You probably know that Yellowstone National Park’s iconic Old Faithful, which fires geysers up to 180 feet into the air, gets its kick from underlying magma that heats and propels water. You know that because scientists know it: By firing seismic waves into the ground and analyzing what bounces back, and by analyzing the chemistry of Old Faithful’s discharge, they can surmise that a magma chamber three miles deep is the motor that drives it. powers the world famous attractions of Yellowstone . But exactly what all that water under tourists’ feet does — the hydrothermal piping system, as scientists call it — has been a mystery until now.
“We had no pictures of [the area] between the surface and the magma,” said Carol Finn, a research geophysicist with the US Geological Survey. “So while much of the geochemistry was known, no one has ever seen a picture of, how does the water flow? Where is it going? Where does it mix?”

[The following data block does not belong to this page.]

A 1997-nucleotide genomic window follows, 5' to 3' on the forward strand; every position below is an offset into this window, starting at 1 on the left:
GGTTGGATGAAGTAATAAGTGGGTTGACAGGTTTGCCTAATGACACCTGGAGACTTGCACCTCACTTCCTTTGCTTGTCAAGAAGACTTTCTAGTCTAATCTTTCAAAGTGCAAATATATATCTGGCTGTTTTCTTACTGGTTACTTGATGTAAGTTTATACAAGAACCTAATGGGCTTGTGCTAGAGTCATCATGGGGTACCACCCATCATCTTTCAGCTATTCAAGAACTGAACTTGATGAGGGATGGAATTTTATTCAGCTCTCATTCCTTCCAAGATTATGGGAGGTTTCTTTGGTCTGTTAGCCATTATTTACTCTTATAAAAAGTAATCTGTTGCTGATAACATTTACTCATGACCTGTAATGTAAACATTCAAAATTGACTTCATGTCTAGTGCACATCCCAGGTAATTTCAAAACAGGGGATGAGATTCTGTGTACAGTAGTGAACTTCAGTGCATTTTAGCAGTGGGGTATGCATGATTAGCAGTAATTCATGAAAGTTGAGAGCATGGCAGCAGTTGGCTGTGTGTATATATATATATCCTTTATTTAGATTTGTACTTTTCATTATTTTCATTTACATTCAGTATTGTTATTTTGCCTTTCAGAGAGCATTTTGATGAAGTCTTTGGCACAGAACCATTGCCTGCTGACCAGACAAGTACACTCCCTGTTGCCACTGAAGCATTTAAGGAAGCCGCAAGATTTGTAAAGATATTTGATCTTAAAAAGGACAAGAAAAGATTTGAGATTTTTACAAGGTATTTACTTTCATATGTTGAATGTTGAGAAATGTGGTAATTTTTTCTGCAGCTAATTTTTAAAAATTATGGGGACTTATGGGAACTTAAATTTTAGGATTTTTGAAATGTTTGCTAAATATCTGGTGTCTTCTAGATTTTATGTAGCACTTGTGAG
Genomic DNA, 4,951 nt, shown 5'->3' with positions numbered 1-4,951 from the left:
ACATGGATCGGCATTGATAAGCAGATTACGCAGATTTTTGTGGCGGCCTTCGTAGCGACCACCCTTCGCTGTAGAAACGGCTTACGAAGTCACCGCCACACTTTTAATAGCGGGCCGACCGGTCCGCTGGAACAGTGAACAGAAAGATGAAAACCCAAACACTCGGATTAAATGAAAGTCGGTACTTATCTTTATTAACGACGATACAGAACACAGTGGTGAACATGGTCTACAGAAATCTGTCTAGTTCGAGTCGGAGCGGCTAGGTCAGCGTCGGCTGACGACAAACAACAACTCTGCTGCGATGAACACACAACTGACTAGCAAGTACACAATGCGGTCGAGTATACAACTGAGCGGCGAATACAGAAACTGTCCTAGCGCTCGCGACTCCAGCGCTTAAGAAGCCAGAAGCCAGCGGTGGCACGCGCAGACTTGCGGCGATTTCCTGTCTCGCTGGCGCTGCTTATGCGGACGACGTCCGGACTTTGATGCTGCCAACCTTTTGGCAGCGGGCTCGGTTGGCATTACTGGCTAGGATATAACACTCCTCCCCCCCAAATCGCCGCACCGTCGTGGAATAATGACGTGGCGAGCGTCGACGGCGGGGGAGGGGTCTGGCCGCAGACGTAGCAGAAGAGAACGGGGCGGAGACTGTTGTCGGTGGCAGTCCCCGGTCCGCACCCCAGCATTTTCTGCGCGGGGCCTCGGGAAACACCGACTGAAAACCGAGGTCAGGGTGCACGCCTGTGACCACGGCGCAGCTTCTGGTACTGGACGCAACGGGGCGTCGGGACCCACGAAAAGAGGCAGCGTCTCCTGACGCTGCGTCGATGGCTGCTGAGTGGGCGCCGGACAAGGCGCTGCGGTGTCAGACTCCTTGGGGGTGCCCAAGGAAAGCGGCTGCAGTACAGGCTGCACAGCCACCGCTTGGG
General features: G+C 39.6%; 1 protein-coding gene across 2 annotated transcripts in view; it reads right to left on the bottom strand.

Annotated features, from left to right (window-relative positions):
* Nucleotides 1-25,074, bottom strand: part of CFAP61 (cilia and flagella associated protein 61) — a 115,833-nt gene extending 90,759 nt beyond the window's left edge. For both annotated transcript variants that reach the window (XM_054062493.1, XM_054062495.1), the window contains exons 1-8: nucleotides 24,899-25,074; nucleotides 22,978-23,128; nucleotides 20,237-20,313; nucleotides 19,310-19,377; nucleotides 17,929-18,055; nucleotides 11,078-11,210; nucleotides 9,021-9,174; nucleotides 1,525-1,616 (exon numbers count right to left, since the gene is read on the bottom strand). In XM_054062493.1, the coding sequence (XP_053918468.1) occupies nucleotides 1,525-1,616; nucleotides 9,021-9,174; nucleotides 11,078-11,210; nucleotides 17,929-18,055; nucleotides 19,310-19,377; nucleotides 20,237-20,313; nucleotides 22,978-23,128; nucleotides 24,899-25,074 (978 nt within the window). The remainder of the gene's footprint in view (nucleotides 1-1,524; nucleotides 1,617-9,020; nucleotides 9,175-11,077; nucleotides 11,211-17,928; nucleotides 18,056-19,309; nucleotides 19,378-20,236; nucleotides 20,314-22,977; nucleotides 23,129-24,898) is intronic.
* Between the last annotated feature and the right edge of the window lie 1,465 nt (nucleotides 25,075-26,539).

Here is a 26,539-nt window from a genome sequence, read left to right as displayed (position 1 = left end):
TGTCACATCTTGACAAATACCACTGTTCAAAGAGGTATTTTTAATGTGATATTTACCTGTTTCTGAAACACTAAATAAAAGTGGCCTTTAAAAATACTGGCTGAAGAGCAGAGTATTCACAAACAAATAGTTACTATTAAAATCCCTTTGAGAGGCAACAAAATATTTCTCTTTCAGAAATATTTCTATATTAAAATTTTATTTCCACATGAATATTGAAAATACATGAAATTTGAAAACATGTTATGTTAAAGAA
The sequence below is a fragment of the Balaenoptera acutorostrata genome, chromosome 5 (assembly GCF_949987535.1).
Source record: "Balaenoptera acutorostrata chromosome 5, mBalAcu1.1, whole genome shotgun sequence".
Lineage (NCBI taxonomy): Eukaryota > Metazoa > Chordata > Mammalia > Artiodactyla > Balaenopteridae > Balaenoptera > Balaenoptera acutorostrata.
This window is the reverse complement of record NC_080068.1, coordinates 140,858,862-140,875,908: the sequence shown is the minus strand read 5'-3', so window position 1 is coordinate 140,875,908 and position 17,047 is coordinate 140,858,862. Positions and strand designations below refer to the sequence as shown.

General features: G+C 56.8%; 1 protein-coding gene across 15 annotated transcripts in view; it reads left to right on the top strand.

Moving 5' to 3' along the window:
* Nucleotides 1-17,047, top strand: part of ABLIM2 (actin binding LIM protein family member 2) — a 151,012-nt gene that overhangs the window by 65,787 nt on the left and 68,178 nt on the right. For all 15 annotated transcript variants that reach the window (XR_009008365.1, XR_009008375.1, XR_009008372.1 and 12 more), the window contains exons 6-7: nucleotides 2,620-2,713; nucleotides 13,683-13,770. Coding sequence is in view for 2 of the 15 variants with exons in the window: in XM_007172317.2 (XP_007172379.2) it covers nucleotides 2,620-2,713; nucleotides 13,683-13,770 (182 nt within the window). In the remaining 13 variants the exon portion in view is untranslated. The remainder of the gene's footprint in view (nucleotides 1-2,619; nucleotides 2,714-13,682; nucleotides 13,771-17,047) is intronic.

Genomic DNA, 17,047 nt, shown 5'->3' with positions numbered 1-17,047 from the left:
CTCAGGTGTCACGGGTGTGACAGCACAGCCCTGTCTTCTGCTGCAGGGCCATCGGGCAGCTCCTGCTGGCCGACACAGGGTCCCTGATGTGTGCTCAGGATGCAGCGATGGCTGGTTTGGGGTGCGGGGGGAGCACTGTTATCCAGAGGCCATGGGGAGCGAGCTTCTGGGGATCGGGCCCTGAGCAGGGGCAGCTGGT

Thanks to an 80-foot-diameter electromagnetic ring dangling under a helicopter, Finn and her colleagues have mapped the plumbing beneath Yellowstone’s rambunctious geysers. “This is the largest study of any hydrothermal system collected,” said Finn, lead author of a paper describing the work published today in the journal Nature.
That loop in the air generated an electromagnetic field, which in turn generated a current in the ground, which was then detected by the loop. “All of these things together can tell us how well electricity is conducted in the ground: it is not conducted well with dry rocks and it is conducted well with wet rocks or clay,” Finn says.
This allowed the researchers to map the Earth’s composition down to a mile deep, which you can see in the cross-section above. Red means the material is dry and blue means it is wet.